INDIANAPOLIS — IMPD has adopted a new use of force policy that emphasizes de-escalation techniques and puts restrictions on the use of lethal and less-lethal devices.
Here are the eight policies IMPD adopted:
- Outline clearly defined de-escalation requirements: The new policy explicitly outlines the use of de-escalation tactics such as communication, time, and distance and requires that officers attempt to de-escalate situations with the goal of resolving encounters without the use of force whenever feasible. IMPD training has included de-escalation techniques for some time, but the department’s commitment to de-escalation is now made explicit in the use of force policy itself.
- Create a clear standard for use of deadly force: IMPD has adopted the standard for deadly force outlined by California Assembly Bill 392, which provides greater clarification and limitations on when deadly force may be used.
- Prohibit the use of chokeholds: While IMPD training does not consider chokeholds an appropriate technique, the approved Use of Force policy explicitly prohibits this tactic or any similar neck restraint.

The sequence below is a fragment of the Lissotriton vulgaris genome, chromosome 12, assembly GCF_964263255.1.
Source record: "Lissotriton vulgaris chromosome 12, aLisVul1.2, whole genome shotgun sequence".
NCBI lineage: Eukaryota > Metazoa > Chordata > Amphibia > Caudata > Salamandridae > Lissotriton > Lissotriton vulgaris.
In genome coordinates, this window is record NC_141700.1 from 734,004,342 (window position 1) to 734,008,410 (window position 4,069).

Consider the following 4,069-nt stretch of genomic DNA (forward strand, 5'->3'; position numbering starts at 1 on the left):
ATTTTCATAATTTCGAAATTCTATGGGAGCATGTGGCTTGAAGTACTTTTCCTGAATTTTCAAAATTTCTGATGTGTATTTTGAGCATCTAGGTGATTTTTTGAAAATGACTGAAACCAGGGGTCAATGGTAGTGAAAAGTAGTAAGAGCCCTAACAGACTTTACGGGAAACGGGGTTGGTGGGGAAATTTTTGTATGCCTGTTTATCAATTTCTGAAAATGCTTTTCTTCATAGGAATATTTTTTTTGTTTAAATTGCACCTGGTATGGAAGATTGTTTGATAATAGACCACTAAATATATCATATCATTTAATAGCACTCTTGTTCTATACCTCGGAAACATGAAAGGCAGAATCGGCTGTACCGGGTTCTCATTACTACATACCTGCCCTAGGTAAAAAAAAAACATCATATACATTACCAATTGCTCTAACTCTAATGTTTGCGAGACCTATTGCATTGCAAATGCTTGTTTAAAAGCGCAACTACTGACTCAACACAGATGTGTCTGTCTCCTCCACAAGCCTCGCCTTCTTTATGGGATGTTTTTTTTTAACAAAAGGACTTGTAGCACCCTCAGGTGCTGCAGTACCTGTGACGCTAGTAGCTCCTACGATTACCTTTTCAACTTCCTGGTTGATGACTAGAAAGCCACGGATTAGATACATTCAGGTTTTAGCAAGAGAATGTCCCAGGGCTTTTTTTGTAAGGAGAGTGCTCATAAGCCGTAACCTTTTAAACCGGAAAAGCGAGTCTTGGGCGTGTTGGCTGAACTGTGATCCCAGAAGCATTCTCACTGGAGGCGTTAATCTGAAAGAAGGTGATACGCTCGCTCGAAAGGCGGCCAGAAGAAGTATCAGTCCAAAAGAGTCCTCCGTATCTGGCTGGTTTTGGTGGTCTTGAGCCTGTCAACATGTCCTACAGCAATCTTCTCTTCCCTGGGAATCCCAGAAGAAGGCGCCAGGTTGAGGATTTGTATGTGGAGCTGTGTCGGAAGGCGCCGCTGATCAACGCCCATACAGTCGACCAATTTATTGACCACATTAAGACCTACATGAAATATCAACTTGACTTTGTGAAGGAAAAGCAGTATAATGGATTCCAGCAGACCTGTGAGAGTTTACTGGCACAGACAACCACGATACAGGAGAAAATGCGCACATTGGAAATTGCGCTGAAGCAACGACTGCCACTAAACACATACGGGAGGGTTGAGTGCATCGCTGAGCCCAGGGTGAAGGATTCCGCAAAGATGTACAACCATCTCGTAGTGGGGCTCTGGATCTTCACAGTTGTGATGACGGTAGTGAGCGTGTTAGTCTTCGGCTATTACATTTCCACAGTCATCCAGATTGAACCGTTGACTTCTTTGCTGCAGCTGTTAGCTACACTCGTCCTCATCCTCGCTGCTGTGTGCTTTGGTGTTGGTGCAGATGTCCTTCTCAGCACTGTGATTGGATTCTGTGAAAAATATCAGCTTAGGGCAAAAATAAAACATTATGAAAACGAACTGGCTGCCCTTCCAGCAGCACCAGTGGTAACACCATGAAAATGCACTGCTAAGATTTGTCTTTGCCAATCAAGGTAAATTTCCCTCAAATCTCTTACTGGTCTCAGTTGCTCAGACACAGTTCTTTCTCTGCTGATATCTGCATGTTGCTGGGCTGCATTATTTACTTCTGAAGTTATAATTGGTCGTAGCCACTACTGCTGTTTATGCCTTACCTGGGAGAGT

- Require the use of proportionate force: Officers must use only the minimum amount of force appropriate, based on the circumstances known to the officer, to achieve the officer's legitimate public safety objectives.
- Define an officer's duty to intervene and report when inappropriate force is used: Officers now have an explicit duty to prevent or stop the use of excessive force by another officer and report any violation of the Use of Force policy to a supervisor. This was not previously outlined in IMPD’s Use of Force policy.
- Clearly specify rules for using less-lethal force: The new use of force standards are outlined in two policies – one that governs the use of specific types of less-lethal devices, and one that covers IMPD's general use of force principles. The rules for deployment of less-lethal levels of force are consistent with continuum of force and proportionality principles.
- Prohibit shooting into, or from, moving vehicles.
- Direct the department to review these policies for compliance with national best practices at least annually.
Chief Randal Taylor said he hopes the new policy helps improve relationships with communities. IMPD also updated its use of force principles and policies for using stun guns, chemical spray and impact weapons.
"The adoption of these new use of force standards is a substantial milestone, one that I hope demonstrates our commitment to building community trust and developing stronger neighborhood partnerships to address violent crime," Taylor said in a press release.
Indianapolis Mayor Joe Hogsett said the new policies aim to ensure IMPD is better serving the Indianapolis community.
IMPD consulted with Faith in Indiana and other community and advocacy groups to come up with the policies. The department is working to update the training curriculum and have all officers trained on the new policies by next month.